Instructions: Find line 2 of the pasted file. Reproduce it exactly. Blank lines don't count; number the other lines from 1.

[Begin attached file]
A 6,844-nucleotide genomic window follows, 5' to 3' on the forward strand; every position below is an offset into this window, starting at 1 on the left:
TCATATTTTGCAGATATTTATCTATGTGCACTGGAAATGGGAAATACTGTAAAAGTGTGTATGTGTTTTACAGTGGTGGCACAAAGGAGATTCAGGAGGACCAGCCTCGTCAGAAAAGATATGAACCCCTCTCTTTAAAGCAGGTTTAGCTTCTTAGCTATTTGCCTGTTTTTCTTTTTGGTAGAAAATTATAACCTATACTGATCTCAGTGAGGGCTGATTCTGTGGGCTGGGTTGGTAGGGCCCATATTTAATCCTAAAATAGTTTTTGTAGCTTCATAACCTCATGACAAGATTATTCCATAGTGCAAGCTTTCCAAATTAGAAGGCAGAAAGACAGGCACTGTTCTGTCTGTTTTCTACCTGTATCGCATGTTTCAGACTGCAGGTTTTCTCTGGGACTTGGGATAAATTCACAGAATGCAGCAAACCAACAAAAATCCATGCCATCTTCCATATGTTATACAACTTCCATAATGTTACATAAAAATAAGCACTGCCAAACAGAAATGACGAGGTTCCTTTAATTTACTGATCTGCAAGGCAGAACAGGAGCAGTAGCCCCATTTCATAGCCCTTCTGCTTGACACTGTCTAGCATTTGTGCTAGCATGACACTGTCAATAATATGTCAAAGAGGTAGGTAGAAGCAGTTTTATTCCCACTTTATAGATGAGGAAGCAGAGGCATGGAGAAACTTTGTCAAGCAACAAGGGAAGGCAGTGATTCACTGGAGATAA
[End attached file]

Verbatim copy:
TCATATTTTGCAGATATTTATCTATGTGCACTGGAAATGGGAAATACTGTAAAAGTGTGTATGTGTTTTACAGTGGTGGCACAAAGGAGATTCAGGAGGACCAGCCTCGTCAGAAAAGATATGAACCCCTCTCTTTAAAGCAGGTTTAGCTTCTTAGCTATTTGCCTGTTTTTCTTTTTGGTAGAAAATTATAACCTATACTGATCTCAGTGAGGGCTGATTCTGTGGGCTGGGTTGGTAGGGCCCATATTTAATCCTAAAATAGTTTTTGTAGCTTCATAACCTCATGACAAGATTATTCCATAGTGCAAGCTTTCCAAATTAGAAGGCAGAAAGACAGGCACTGTTCTGTCTGTTTTCTACCTGTATCGCATGTTTCAGACTGCAGGTTTTCTCTGGGACTTGGGATAAATTCACAGAATGCAGCAAACCAACAAAAATCCATGCCATCTTCCATATGTTATACAACTTCCATAATGTTACATAAAAATAAGCACTGCCAAACAGAAATGACGAGGTTCCTTTAATTTACTGATCTGCAAGGCAGAACAGGAGCAGTAGCCCCATTTCATAGCCCTTCTGCTTGACACTGTCTAGCATTTGTGCTAGCATGACACTGTCAATAATATGTCAAAGAGGTAGGTAGAAGCAGTTTTATTCCCACTTTATAGATGAGGAAGCAGAGGCATGGAGAAACTTTGTCAAGCAACAAGGGAAGGCAGTGATTCACTGGAGATAA